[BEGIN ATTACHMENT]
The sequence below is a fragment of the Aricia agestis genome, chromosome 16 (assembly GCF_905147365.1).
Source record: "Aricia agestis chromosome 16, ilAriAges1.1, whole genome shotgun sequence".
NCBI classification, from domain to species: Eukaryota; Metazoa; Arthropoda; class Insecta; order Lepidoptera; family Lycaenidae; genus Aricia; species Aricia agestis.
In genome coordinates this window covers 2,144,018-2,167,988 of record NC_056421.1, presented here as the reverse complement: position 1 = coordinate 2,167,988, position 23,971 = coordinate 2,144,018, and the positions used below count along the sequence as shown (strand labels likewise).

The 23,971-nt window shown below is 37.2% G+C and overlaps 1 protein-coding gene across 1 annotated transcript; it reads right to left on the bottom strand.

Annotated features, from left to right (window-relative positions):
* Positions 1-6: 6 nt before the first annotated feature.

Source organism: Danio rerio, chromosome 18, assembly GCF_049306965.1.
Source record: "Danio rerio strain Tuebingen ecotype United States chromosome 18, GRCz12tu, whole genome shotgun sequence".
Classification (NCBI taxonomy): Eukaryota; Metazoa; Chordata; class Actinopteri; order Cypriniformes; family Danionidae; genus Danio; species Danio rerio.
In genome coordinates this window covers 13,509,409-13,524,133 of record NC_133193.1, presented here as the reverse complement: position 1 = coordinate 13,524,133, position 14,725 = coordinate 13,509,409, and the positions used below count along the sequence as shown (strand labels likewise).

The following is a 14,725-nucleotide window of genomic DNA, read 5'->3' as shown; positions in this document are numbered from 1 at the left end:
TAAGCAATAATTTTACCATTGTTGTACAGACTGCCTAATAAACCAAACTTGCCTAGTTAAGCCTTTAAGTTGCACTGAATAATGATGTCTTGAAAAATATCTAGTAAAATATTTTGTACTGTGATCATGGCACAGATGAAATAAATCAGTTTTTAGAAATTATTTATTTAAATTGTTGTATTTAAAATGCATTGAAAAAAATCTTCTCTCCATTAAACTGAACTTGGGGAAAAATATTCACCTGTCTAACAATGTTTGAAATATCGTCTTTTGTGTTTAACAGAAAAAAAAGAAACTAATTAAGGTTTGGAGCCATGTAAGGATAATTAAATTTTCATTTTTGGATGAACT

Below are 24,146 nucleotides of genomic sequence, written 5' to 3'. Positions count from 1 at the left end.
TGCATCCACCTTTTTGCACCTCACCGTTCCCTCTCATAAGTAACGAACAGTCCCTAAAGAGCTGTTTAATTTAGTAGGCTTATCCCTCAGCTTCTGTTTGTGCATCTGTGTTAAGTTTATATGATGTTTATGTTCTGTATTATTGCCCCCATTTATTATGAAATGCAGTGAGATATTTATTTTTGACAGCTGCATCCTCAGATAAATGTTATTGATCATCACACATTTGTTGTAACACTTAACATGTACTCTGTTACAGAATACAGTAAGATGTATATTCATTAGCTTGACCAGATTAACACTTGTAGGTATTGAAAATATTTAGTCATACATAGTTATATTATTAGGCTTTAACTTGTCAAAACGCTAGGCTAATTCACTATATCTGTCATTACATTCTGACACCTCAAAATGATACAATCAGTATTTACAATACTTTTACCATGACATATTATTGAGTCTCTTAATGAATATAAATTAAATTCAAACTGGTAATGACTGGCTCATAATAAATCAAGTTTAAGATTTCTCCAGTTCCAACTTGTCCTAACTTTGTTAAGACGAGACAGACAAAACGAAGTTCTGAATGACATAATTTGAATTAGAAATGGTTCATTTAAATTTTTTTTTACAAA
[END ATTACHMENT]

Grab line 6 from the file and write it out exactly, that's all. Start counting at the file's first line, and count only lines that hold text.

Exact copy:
Annotated features, from left to right (window-relative positions):